When you’re an anxious person, dating can be daunting, especially when it’s a new relationship. Within the first few months, there are several things that could cause your mind to race and your anxiety to spike.
How will we handle our first fight?
What if they leave when they see how bad my anxiety is?
How will I get used to a new person’s way of coping with emotion?
What if they leave the bathroom door open and my dog gets into the trash?
Having anxiety is hard enough — balancing it with being in a relationship can be even harder. For me personally, it’s been an amazing learning experience.
I’ve picked up tips along the way that help keep my anxiety at bay.
1. Be clear about plans.
With my anxiety, change can be difficult to manage. Particularly sudden changes in plans. For me, the solution has been to create a Google calendar. It may seem weird, but hear me out. I’ve found my anxiety is triggered or spikes when my boyfriend has a change in plans. Creating a calendar helps. My anxiety can’t be triggered if I already know the plans for the weekend.
2. Be patient and understanding.
Getting frustrated or angry with someone who is experiencing anxiety doesn’t help. It can even lead to shame, which is not a positive result. If your partner is going through an anxiety attack, or even just a small episode, be understanding. Be with them in that moment and make them feel safe and heard.
One day my boyfriend and I were hanging out. I went to walk my dog and saw his allergies were kicking in and he had a gigantic bloody spot he wouldn’t stop itching. The entire walk all I saw was the spot, and by the time I got back to my place, I was in tears. My boyfriend asked what was wrong and I started sobbing because one little thought morphed into several ANTs (Automatic Negative Thoughts). Instead of being confused or telling me to “think happy thoughts,” he held me and said, “everything is OK, you’re OK” over and over again until I was OK. With his immense patience and understanding, he brought my mind back into reality where everything was fine. I was able to deal with my thoughts and move on.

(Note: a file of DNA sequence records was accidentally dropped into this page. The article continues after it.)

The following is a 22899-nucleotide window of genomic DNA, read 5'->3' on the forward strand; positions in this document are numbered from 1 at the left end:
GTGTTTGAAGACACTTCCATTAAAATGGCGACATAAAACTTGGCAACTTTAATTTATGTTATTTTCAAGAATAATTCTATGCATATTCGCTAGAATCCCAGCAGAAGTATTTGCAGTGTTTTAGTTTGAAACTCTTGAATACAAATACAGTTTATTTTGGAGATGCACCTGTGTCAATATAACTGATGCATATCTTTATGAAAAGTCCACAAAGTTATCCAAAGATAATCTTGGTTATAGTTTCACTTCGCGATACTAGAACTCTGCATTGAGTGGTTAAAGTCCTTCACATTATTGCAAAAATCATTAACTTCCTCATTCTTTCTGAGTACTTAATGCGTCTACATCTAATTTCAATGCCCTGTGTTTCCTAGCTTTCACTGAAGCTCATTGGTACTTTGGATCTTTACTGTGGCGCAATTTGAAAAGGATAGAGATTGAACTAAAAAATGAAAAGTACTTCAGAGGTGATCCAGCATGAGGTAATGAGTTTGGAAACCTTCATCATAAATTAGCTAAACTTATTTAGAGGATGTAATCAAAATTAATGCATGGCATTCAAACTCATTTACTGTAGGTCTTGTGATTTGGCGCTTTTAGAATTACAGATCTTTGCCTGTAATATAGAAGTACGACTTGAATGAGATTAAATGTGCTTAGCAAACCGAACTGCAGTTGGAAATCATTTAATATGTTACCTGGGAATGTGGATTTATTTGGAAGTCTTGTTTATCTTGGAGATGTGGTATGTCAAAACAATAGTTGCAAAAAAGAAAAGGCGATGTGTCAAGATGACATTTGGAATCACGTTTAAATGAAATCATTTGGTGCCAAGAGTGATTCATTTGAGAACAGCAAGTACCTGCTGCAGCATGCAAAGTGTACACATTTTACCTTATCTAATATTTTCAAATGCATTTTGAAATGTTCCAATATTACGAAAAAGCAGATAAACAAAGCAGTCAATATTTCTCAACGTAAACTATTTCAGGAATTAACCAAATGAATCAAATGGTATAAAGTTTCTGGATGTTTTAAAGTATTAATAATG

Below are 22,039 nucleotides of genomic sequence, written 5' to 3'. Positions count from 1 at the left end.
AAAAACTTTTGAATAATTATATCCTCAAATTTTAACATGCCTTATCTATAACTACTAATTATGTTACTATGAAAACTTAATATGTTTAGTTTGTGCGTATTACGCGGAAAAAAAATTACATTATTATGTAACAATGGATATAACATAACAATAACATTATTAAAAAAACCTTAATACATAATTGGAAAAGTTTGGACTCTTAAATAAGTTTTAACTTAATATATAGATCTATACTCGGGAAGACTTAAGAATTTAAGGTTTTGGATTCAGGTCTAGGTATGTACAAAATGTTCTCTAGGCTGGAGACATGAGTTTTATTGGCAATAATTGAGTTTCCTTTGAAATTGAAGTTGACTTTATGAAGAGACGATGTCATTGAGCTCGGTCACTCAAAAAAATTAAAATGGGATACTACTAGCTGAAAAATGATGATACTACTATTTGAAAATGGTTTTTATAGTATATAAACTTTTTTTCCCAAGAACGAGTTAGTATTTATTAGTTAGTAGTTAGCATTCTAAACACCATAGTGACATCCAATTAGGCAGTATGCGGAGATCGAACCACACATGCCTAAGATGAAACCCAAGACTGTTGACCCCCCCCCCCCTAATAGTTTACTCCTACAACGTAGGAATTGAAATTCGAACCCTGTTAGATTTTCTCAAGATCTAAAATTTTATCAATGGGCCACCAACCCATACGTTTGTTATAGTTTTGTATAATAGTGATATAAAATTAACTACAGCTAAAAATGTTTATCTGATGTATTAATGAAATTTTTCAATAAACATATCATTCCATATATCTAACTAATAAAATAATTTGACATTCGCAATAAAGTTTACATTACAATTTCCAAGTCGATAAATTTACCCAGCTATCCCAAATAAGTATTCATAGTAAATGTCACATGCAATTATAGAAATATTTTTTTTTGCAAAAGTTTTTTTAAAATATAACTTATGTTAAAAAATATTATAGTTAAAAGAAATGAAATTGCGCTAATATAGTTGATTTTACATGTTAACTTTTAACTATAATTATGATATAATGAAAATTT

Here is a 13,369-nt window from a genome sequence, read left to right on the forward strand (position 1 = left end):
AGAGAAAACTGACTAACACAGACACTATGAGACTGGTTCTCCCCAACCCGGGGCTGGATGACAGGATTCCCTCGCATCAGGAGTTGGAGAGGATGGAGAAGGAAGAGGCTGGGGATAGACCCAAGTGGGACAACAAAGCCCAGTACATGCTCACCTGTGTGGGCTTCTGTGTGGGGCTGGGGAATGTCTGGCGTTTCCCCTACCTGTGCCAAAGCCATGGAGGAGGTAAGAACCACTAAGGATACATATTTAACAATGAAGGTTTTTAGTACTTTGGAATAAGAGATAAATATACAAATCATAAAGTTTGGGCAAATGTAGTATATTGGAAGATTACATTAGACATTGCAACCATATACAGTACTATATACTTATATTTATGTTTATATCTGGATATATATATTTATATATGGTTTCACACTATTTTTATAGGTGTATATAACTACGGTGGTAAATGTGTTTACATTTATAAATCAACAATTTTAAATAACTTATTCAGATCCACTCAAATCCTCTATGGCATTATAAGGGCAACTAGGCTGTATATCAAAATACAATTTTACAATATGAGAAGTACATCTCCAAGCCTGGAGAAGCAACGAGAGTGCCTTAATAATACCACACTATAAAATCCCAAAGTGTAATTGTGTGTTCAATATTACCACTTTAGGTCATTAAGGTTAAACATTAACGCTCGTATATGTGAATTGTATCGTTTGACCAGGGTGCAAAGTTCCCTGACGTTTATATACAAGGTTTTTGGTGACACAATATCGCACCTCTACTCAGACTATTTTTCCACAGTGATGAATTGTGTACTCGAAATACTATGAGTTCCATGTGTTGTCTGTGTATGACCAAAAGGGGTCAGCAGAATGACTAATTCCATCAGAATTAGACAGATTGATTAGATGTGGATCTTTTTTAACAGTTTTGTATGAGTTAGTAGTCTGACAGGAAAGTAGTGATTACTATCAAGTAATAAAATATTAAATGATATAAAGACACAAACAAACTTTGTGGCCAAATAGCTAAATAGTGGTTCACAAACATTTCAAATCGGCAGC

3. Replace “I’m sorry” with “thank you.”
I learned this recently while reading and doing research on mental health and wellness topics. I stumbled upon a Huffington Post article where the author replaced apologizing — in situations where she had done nothing wrong — with an attitude of gratitude.
With my boyfriend (and honestly other people I’m close to in my life) I find myself apologizing when I’m anxious or think I’m not good enough. When I need to vent or just talk, he makes time to call me and ask what’s wrong but I have a strong urge to immediately say, “I’m sorry for wasting your time,” or “I’m sorry you had to do that.” So instead of saying things like that, I try to express gratitude. Like, “thank you for making time for me.” This can give your partner love and appreciation, and can make you more confident in your own voice and what you’re feeling.
4. Take time for self-care.
My boyfriend has taught me that taking time to recharge is really important for a relationship and also for yourself.
Self-care is necessary for me to help me manage my anxiety. It helps bring myself back to reality from all the fear-based, negative thoughts that swarm my brain on a daily basis. Because of society’s expectations (which I feel are unrealistic) I’ve always thought to have a good relationship, you had to be together all the time, every minute. But that’s not true. Because of my anxiety it took some adjusting, but when my boyfriend takes a few days to have his own time and space, it actually has nothing to do with me. That’s crucial to remember. I can’t make it personal. This is where being clear and communicating plans and feelings is also important. Thankfully my partner is good at communicating, so I don’t feel like he’s not wanting to hang out.
5. Don’t stop learning from each other.
This may sound cliche, but it’s so true. When I get out of a therapy session, there are three people I call or text. My dad, my close friend, and my boyfriend. This is because I want to keep these specific people updated on my constant bouts with anxiety and share with them the things I’ve learned that week or any realizations. I need a partner who is actively interested in knowing more about my anxiety and how to effectively make things better.
I was out to dinner with my boyfriend and he asked what I talked about in therapy that night (you do not have to talk about it if you aren’t comfortable) and I said, “Are you sure you want to know?” to which he replied, “Yeah because the more I know about it, the more I can understand what you go through.” Right there. That’s the kind of person I want in my life.
Anxiety should not be the reason I can’t be in a happy, healthy relationship — I am enough and deserve happiness.
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Thinkstock image by Yobro10